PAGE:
The life aquatic
The American Museum of Natural History dips into the wild world of water.
Thu Nov 8 2007
Photo: D. Finnin/AMNH
Just days before the opening of “Water: H2O=Life” at the American Museum of Natural History, curator Eleanor Sterling set sail across the Pacific in a small boat. The excursion was for an unrelated project, but her mind kept drifting back to the exhibition she left in New York. “The boat is such a small, closed system—I’m getting a very different appreciation for water here,” she texted via satellite uplink. “It’s made me think even more about how much water we use each day, and how much we take fresh water for granted.”
Sterling’s concerns are well-founded. A recent study revealed that only 4 percent of Americans realize that drinkable water constitutes less than 1 percent of Earth’s agua. The goal of the AMNH exhibit is to show that all water—from rainfall in the Andes to dewdrops in Central Park—is connected, and remind people how vulnerable our most vital natural resource actually is. “We’ve only got a finite water supply, but demands from human populations keep increasing,” Sterling warns. “This isn’t just about entertaining people and showing them water in a new light, but inspiring them to take action to protect and conserve it.”
To make their point, Sterling and her colleagues have pulled out the high-tech guns. Entering the main hall, museumgoers walk through a curtain of fog digitally emblazoned with the word for water in various languages (Don’t worry, you won’t get soaked: the vapor is too fine to condense on your skin.) Elsewhere in the show, you’ll find a dam that visitors can raise and lower (causing silt-filled water to gush forth), a walk-through diorama of the limestone towers in Mono Lake, California, and a large-scale re-creation of a slot canyon that speaks to water’s power as a terraformer.
Science on a Sphere, a holographic projection on a 68-inch globe, illustrates the current and historical distribution of water around the world using data from the National Oceanic and Atmospheric Administration. “You can watch cloud movements and ocean currents over thousands of years. It gives you a very privileged view of our planet,” says AMNH director of exhibitions David Harvey. “On the other hand, it’s a little scary because you can see how drastically things change.” Indeed, at various intervals, the projected image turns into Mars, hinting at the possibility that a once-wet planet could transform into a barren wasteland.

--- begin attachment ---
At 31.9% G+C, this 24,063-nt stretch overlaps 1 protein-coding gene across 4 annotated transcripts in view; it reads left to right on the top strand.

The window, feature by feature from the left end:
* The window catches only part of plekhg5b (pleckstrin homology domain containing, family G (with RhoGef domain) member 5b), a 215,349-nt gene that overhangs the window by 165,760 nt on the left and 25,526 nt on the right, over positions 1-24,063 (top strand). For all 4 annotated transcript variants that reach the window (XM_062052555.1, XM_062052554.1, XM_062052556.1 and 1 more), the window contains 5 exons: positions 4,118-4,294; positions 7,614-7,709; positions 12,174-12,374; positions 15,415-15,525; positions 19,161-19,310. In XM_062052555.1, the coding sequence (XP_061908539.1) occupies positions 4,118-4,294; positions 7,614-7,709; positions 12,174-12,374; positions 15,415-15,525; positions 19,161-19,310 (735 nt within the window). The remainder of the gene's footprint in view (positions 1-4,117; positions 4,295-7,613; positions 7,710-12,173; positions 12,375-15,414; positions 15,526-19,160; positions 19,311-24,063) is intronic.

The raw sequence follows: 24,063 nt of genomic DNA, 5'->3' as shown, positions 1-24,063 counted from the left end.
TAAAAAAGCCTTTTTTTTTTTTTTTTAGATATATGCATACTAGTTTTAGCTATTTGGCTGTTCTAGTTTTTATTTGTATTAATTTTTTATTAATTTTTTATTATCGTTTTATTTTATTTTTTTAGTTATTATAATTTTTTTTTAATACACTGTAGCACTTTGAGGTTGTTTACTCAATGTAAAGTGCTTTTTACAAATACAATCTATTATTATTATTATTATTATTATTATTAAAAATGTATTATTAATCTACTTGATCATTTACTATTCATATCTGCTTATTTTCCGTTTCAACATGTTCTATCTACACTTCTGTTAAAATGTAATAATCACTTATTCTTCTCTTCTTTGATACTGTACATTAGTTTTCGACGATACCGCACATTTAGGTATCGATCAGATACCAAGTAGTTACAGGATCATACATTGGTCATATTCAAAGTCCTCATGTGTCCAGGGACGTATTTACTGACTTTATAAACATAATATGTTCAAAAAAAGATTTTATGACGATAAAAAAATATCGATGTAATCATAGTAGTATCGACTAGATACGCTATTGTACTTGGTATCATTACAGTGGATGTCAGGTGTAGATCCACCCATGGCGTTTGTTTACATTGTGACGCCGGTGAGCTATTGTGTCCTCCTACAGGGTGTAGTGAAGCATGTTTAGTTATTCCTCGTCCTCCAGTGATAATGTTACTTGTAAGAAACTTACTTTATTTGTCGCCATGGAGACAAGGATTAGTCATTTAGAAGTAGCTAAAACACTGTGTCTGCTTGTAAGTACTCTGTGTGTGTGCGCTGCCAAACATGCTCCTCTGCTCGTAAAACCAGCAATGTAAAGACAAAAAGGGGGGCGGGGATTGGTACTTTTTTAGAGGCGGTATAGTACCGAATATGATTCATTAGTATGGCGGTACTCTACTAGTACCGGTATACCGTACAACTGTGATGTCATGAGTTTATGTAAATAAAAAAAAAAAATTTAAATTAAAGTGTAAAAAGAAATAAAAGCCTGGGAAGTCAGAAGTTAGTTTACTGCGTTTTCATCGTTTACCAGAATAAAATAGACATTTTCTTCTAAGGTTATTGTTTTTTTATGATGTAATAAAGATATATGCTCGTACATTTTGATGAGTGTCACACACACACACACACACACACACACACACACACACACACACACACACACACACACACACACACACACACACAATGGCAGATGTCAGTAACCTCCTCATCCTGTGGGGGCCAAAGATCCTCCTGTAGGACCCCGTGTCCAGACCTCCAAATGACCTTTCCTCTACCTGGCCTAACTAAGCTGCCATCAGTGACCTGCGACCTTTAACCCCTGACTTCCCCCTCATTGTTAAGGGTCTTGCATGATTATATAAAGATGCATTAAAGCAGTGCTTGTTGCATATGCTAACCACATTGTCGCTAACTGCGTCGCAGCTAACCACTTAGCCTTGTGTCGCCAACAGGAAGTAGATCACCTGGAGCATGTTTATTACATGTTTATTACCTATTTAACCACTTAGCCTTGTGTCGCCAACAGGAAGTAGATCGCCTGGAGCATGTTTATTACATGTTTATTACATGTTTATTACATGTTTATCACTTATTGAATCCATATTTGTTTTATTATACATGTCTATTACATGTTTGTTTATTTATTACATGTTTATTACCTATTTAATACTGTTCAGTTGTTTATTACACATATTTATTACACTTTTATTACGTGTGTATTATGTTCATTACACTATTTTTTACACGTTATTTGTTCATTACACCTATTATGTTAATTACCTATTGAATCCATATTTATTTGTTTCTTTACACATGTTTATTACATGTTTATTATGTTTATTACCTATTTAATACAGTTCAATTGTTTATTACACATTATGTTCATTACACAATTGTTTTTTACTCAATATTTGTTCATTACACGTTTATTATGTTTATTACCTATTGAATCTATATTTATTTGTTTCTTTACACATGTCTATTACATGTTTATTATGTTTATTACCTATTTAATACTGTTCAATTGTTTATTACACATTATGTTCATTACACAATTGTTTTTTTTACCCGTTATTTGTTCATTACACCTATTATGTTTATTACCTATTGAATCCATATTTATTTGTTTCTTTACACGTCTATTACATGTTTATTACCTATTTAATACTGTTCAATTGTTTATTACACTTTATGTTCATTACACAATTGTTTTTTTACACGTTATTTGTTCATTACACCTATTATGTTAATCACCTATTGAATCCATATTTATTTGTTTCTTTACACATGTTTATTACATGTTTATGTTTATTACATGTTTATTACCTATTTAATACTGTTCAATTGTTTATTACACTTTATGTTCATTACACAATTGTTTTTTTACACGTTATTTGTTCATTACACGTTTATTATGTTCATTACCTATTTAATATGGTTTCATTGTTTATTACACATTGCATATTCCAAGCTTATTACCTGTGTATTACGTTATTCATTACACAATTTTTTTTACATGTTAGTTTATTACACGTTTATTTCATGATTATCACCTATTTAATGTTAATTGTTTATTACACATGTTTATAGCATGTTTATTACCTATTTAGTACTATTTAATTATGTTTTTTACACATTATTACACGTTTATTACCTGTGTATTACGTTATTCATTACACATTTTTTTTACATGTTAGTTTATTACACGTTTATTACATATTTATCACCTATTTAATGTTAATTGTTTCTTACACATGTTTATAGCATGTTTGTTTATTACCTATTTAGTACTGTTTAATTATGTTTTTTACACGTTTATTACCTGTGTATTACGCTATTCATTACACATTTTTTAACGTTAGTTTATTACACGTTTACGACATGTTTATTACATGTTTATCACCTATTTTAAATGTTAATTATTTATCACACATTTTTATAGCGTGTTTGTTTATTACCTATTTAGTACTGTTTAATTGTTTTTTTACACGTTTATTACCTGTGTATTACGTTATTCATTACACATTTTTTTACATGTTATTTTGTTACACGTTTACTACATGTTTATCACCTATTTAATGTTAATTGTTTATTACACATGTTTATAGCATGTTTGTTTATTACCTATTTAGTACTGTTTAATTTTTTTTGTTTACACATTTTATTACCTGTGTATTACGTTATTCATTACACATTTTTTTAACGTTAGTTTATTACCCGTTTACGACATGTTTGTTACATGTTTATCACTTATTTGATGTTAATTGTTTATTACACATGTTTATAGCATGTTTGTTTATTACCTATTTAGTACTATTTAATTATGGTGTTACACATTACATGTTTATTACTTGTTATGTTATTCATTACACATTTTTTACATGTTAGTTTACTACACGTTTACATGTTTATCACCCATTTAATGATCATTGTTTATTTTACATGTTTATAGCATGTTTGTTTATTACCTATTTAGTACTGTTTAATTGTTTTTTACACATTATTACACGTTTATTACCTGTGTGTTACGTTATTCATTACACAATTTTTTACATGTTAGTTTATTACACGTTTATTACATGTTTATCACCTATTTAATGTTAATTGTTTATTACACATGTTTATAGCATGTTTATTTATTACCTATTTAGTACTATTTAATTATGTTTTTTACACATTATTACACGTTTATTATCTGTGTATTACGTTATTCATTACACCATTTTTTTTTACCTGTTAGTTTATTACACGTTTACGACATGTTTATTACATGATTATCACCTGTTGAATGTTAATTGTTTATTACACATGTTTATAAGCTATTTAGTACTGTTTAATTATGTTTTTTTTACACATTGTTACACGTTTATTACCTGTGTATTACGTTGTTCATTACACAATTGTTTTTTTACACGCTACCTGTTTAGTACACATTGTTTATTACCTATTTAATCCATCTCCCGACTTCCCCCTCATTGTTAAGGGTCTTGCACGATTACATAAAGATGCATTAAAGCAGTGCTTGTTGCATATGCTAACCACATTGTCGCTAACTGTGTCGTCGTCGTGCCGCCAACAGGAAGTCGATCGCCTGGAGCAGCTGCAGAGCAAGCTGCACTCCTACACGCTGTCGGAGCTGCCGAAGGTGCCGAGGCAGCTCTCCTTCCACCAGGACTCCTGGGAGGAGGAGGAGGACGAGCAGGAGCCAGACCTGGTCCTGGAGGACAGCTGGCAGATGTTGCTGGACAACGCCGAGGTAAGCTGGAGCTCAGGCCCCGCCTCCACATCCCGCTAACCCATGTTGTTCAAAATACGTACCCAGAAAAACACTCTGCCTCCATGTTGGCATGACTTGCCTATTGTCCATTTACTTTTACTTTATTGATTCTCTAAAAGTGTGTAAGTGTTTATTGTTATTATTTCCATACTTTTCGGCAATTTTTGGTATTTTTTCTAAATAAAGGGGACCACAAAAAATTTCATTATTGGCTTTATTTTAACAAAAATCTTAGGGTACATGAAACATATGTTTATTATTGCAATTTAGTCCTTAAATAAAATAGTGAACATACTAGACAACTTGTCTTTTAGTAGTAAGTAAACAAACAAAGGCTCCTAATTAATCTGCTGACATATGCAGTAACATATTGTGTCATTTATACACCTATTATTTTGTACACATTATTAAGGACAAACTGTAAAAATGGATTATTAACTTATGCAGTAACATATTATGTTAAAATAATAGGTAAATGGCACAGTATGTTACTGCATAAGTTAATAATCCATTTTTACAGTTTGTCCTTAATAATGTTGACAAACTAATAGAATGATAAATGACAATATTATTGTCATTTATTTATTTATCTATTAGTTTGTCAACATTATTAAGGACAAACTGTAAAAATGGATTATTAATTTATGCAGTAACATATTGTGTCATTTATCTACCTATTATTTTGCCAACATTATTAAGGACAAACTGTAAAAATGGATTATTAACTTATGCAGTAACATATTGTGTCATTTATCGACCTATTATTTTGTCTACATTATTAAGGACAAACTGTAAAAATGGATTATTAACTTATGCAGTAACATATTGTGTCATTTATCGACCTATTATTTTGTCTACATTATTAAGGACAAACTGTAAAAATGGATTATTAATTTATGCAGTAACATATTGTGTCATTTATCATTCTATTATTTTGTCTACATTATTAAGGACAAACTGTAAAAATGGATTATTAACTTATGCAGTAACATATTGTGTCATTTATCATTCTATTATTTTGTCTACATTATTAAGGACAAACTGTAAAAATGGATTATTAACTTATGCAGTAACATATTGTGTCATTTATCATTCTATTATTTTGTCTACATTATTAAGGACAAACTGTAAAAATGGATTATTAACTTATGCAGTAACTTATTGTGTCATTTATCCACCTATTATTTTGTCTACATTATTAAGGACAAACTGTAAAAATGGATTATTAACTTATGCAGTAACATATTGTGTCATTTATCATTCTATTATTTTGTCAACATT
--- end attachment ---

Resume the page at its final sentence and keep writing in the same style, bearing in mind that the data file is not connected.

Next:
Live specimens, an increasingly common sight in AMNH exhibits, are also incorporated to illustrate H20’s role as a natural habitat. “Each of the animals in the show tells a specific story,” says Sterling. Frogs, like the northern leopard frogs on display, “are often the canaries in the coal mine. When an ecosystem is collapsing, they’re the first to go.” Other creatures—including tetra and Pearse’s mudskippers, who use their prodigious pectoral fins to flip around their terrarium—were chosen in part for their portability, as they’ll have to travel with “Water” as it moves on to other institutions. “Although, I don’t think we’ll have the same tetra by the end,” admits Sterling.
Of course, any discussion of the ecology invariably becomes political, but rather than ham-fistedly raising the specter of global warming, “Water” takes a more subtle approach. To better understand the social implications of water scarcity in the Third World, for example, visitors can hoist a heavy ceramic jug and imagine the burden endured by young girls carrying water back to their village. “In many developing countries, these women are so consumed with providing water for their communities,” says Harvey, “that they’re not able to go to school.” Think about that the next time you fill up your Brita pitcher.
“Water: H20=Life” is on display at the American Museum of Natural History through May 26.